He was the chairman (appointed by Prince Mohammed) of Saudi Research and Marketing Group, the publisher of Arab newspaper Al Share Al Awsat and other publications. The prince will not be keeping the art at home. Badar is reportedly a close friend and confidant of the crown prince, who is already well-known for making extravagant purchases well into the hundreds of millions. The paper said it had seen documents confirming that Prince Bader had bought the painting.
Alex Rotter, the auction house's co-chairman of post-war and contemporary art in the Americas, represented the anonymous buyer of the Da Vinci and placed the winning bid after a spellbinding 19-minute contest that saw offers at US$200 million, US$300 million and US$350 million fall short. He initially gave a $100 million deposit to secure his purchase and to qualify for the auction.
However Prince Bader paid for the seminal artwork, one thing is clear: he was desperate to win the auction.
He and Prince Mohammed, 32, both attended King Saud University in Riyadh around the same time. According to the report, Prince Bader was appointed the governor of a new commission, headed by Prince Mohammed, which will work towards turning the Al Ola province into a tourist area.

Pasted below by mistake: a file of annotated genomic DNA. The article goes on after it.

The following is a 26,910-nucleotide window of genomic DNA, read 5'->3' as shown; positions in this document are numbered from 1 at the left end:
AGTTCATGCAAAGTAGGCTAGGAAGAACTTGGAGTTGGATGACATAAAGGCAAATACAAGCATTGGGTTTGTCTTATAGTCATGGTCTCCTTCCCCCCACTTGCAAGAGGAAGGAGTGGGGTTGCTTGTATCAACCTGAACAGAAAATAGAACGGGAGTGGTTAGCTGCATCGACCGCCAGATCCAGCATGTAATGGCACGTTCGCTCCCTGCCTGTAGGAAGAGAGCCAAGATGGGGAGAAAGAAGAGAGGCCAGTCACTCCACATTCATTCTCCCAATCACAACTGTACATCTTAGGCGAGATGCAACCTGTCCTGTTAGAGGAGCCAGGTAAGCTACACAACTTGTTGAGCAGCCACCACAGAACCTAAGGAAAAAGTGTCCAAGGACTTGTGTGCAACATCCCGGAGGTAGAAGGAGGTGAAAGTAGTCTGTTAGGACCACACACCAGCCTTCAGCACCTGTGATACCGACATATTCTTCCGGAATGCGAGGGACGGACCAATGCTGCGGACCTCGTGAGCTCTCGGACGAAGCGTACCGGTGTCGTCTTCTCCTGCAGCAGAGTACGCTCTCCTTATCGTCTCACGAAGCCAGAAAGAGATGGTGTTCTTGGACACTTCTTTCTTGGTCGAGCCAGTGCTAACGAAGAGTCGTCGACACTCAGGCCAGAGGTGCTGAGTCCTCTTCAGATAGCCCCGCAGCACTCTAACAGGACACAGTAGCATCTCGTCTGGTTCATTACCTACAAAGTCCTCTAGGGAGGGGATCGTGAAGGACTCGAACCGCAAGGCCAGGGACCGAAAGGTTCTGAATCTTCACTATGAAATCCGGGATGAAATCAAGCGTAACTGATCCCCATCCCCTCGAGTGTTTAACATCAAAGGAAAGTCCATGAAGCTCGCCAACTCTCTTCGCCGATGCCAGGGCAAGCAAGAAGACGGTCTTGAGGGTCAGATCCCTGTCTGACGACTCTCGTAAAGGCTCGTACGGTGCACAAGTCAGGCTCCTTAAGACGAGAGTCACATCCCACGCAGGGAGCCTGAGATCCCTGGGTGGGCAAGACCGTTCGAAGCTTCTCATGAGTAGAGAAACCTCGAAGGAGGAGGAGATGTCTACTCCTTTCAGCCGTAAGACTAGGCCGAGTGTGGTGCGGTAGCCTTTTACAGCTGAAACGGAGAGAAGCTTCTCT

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The first works on loan from the Louvre in Paris include another painting by Da Vinci: La Belle Ferronniere, one of his portraits of women.
The firm's website describes him as "one of Saudi Arabia's youngest" entrepreneurs, present in sectors including real estate, telecommunications and recycling. This can be linked to what he said to the lawyers of Christie regarding his financial sources.
In 1958, when it was advertised as a "school of da Vinci" work, it sold for the paltry sum of $76.36.
The revelation came shortly after the newly-opened Louvre Abu Dhabitweeted that the Salvator Mundi would soon be coming to the museum.
The Louvre Abu Dhabi, which opened on November 11, has been one of the "most aggressive buyers on the global art market over the last decade", according to Bloomberg.